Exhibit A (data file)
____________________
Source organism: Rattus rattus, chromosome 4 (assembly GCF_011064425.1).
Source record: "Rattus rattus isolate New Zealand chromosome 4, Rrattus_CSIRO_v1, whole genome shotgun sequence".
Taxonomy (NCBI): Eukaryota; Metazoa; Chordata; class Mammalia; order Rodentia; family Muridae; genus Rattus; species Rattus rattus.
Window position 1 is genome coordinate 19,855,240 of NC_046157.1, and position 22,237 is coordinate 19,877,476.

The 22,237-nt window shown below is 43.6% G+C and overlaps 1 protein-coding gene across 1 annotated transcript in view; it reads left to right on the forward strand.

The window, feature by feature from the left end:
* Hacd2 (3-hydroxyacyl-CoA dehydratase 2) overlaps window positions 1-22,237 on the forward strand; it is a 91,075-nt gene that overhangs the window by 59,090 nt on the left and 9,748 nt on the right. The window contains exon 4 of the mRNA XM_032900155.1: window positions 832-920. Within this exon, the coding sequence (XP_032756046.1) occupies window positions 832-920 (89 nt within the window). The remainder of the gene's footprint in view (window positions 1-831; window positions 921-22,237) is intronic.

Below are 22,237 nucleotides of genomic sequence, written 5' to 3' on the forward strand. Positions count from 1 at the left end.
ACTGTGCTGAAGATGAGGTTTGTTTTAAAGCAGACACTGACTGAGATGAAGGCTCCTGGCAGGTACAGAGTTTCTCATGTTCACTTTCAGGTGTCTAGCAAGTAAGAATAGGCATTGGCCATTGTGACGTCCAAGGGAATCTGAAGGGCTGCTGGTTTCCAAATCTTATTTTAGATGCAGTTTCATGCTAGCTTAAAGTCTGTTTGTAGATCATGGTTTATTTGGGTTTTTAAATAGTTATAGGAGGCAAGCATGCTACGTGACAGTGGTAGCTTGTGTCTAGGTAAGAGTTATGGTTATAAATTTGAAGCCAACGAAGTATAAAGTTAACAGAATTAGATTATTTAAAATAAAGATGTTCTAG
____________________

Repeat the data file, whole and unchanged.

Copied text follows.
Source organism: Rattus rattus, chromosome 4 (assembly GCF_011064425.1).
Source record: "Rattus rattus isolate New Zealand chromosome 4, Rrattus_CSIRO_v1, whole genome shotgun sequence".
Taxonomy (NCBI): Eukaryota; Metazoa; Chordata; class Mammalia; order Rodentia; family Muridae; genus Rattus; species Rattus rattus.
Window position 1 is genome coordinate 19,855,240 of NC_046157.1, and position 22,237 is coordinate 19,877,476.

The 22,237-nt window shown below is 43.6% G+C and overlaps 1 protein-coding gene across 1 annotated transcript in view; it reads left to right on the forward strand.

The window, feature by feature from the left end:
* Hacd2 (3-hydroxyacyl-CoA dehydratase 2) overlaps window positions 1-22,237 on the forward strand; it is a 91,075-nt gene that overhangs the window by 59,090 nt on the left and 9,748 nt on the right. The window contains exon 4 of the mRNA XM_032900155.1: window positions 832-920. Within this exon, the coding sequence (XP_032756046.1) occupies window positions 832-920 (89 nt within the window). The remainder of the gene's footprint in view (window positions 1-831; window positions 921-22,237) is intronic.

Below are 22,237 nucleotides of genomic sequence, written 5' to 3' on the forward strand. Positions count from 1 at the left end.
ACTGTGCTGAAGATGAGGTTTGTTTTAAAGCAGACACTGACTGAGATGAAGGCTCCTGGCAGGTACAGAGTTTCTCATGTTCACTTTCAGGTGTCTAGCAAGTAAGAATAGGCATTGGCCATTGTGACGTCCAAGGGAATCTGAAGGGCTGCTGGTTTCCAAATCTTATTTTAGATGCAGTTTCATGCTAGCTTAAAGTCTGTTTGTAGATCATGGTTTATTTGGGTTTTTAAATAGTTATAGGAGGCAAGCATGCTACGTGACAGTGGTAGCTTGTGTCTAGGTAAGAGTTATGGTTATAAATTTGAAGCCAACGAAGTATAAAGTTAACAGAATTAGATTATTTAAAATAAAGATGTTCTAG